In Nigeria, no one is ever sacked from Government except they are fighting corruption or trying to uphold the law. This appears to be trend as we have seen a number of embattled political office holders blaming their woes on the resolve to walk the straight and narrow path.
Weeks ago, Director General of the Securities and Exchange Commission (SEC) Arunma Oteh , while appearing before a House of Representatives public hearing on the capital market responded to allegations of impropriety level against her as the handiwork of those bent ensuring that business remains as usual. The Mbinister of Finance, Ngozi Okonjo-Iweala, echoed almost the same sentiments during her ministerial screening before the senate when answering a question as to the circumstances of her departure during her first stint as Minister.
The latest person to wear the rule-of-law, constitutionalism cloak is a Commissioner of the Federal Character Commission and erstwhile Acting Chairman who the Federal Government has written to the National Assembly seeking his removal. The Commissioner, Mohammed Gwaska, has alleged that Jonathan is seeking his sack because of his insistence on adherence to the constitution. He claims that the charges of Misconduct and dereliction of duty leveled against him are false and politically motivated.
While I do not want to question Alhaji Gwaska’s love for the constitution, a look at the workings of the Federal Character Commission, which he chaired for a while, shows that it is still a long way from constitutionalism.
The Federal Character Commission was established through Decree 34 of 1996 with the main purpose of enforcing (emphasis mine) the federal character principle of fairness and equity in the distribution of public posts and socio-economic infrastructure among the various federating units in Nigeria. The principle is also supported by section 14 and 153 of the 1999 constitution.
Has the Commission discharged this mandate creditably since its establishment 18 years ago? I think not. Nigeria is still bugged down by the high nepotism as displayed by the concentration of a certain ethnic group in a government agency when the head of such agency is from that ethnic stock.A ready example is the Nigeria Economic management Team which is largely composed of people from the South East region. This is clearly in violation of the Federal Character principle but has the Commission raised any objections.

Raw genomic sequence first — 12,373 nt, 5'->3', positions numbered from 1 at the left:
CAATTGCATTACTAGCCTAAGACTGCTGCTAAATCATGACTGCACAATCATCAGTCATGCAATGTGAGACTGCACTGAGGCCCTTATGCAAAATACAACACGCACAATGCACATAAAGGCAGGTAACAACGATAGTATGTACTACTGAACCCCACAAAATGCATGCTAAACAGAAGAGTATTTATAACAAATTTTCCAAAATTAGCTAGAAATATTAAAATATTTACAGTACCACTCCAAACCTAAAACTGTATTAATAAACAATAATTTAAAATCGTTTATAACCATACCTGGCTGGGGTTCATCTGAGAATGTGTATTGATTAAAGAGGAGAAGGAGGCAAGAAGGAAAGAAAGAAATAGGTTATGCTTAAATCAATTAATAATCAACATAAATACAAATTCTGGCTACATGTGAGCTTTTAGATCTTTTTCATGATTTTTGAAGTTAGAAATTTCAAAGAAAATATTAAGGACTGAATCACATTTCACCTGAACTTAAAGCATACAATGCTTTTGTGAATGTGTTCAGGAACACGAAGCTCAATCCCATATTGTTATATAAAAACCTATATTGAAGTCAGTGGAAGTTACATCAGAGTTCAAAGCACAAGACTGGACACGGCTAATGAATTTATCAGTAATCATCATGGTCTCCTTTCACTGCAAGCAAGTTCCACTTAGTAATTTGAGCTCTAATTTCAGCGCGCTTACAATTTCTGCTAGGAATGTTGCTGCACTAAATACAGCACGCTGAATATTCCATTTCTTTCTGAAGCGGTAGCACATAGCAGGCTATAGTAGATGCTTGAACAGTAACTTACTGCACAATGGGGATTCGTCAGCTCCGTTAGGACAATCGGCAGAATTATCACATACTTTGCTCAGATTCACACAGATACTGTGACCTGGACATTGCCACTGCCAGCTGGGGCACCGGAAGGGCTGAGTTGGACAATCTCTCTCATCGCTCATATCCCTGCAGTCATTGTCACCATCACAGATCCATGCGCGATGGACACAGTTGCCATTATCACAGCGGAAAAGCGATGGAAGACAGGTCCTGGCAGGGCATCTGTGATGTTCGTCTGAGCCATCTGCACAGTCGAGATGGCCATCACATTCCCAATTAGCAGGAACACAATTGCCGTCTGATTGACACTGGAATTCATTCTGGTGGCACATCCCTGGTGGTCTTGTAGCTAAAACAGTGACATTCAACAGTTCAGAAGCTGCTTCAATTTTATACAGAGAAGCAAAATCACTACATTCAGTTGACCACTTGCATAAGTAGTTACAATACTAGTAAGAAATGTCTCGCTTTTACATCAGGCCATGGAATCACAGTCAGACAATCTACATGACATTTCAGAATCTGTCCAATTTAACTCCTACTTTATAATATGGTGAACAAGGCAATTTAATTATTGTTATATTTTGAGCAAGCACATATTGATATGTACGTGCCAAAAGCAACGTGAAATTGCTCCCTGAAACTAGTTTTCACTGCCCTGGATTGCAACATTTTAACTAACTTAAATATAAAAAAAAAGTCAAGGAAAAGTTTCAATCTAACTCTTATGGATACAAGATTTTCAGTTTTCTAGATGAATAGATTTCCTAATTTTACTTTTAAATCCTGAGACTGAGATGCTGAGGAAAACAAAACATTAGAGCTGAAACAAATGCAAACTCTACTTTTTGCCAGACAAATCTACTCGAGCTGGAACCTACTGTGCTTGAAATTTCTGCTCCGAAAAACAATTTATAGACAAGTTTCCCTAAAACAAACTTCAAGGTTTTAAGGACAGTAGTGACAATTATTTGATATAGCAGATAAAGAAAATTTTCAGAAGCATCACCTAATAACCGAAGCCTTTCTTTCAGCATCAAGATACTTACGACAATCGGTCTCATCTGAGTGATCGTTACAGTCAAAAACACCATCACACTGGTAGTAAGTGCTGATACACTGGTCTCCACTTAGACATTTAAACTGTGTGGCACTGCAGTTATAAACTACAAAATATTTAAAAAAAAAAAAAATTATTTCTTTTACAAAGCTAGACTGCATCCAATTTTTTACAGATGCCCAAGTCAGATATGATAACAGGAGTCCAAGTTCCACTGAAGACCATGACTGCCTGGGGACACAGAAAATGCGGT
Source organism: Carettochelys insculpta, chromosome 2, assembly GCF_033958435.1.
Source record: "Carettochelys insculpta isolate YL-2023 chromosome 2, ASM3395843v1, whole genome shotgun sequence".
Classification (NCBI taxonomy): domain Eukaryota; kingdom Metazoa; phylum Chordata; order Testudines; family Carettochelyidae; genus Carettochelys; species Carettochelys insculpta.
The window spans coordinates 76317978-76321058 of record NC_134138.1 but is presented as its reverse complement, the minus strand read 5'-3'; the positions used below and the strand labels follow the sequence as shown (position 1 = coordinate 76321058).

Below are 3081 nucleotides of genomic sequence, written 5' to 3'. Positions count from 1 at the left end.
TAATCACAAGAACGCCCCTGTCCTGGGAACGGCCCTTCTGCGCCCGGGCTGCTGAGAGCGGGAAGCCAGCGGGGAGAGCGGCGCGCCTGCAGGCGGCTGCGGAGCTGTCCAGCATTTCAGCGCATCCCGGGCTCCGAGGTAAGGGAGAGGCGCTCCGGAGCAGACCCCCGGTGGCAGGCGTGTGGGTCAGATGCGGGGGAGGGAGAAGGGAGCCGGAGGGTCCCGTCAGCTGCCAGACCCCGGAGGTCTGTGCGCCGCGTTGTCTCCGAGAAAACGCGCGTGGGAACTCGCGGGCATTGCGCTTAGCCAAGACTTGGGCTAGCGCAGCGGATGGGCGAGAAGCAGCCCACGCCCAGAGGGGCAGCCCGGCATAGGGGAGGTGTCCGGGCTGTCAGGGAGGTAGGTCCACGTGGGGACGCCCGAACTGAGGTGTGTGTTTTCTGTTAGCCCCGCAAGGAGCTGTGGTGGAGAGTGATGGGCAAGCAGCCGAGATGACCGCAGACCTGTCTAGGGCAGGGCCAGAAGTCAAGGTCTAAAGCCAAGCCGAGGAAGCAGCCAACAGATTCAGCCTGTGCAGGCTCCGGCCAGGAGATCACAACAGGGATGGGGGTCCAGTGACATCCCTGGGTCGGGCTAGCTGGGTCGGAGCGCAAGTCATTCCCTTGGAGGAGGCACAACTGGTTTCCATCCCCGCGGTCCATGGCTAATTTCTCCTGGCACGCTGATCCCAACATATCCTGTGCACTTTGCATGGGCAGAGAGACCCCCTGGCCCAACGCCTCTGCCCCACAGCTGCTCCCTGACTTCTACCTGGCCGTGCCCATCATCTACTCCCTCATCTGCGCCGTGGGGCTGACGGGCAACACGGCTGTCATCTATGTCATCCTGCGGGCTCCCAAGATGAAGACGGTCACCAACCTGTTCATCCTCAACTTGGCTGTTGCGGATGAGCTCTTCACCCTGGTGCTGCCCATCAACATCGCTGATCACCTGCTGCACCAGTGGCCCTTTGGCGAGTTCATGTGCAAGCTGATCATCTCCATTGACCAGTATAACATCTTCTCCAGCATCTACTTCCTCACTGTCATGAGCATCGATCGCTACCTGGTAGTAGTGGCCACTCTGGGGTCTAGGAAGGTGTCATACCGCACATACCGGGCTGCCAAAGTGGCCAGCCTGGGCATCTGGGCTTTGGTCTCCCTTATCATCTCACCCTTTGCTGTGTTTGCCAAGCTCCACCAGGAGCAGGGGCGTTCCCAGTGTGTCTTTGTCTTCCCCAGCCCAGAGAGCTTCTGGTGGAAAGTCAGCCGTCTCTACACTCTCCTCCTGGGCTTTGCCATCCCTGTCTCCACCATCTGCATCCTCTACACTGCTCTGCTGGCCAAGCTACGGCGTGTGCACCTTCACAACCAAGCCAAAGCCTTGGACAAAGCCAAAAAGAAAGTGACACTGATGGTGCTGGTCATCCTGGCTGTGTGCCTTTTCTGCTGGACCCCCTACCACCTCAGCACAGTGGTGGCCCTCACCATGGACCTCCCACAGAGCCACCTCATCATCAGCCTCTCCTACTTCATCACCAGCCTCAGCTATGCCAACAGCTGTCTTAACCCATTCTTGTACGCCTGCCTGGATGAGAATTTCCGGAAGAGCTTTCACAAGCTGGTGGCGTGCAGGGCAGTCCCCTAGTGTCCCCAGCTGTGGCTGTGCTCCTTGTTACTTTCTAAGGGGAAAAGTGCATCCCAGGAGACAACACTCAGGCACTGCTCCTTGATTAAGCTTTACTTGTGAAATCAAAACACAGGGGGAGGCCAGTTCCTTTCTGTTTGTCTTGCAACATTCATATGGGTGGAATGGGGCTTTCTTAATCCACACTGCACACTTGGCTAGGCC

How about the accusation in some quarters that recent appointments in the NNPC favoured the South South region with as much as 40% of senior management positions? Similar allegations have also been leveled against the CBN.
While I personally believe that the concept of Federal Character often times breeds mediocrity and is not the best for development, it is part of our laws for a reason and that reason is to maintain balance of interests and in so doing stabilize the polity.
In my view therefore, the Federal Character Commission has not discharged this responsibility. Rather it is one of the most silent and oft forgotten agencies of government. Indeed, no one would have mentioned the Commission recently had it not been for the Gwaska controversy. Yet we are bombarded with cries of marginalization on a daily basis from various parts of the country.
Gwaska’s attempted sack may or may not be politically motivated but the performance of the Commission since inception certainly shows a flagrant disregard for law and constitutionalism. And this is contrary to the picture the Commissioner is now trying to paint.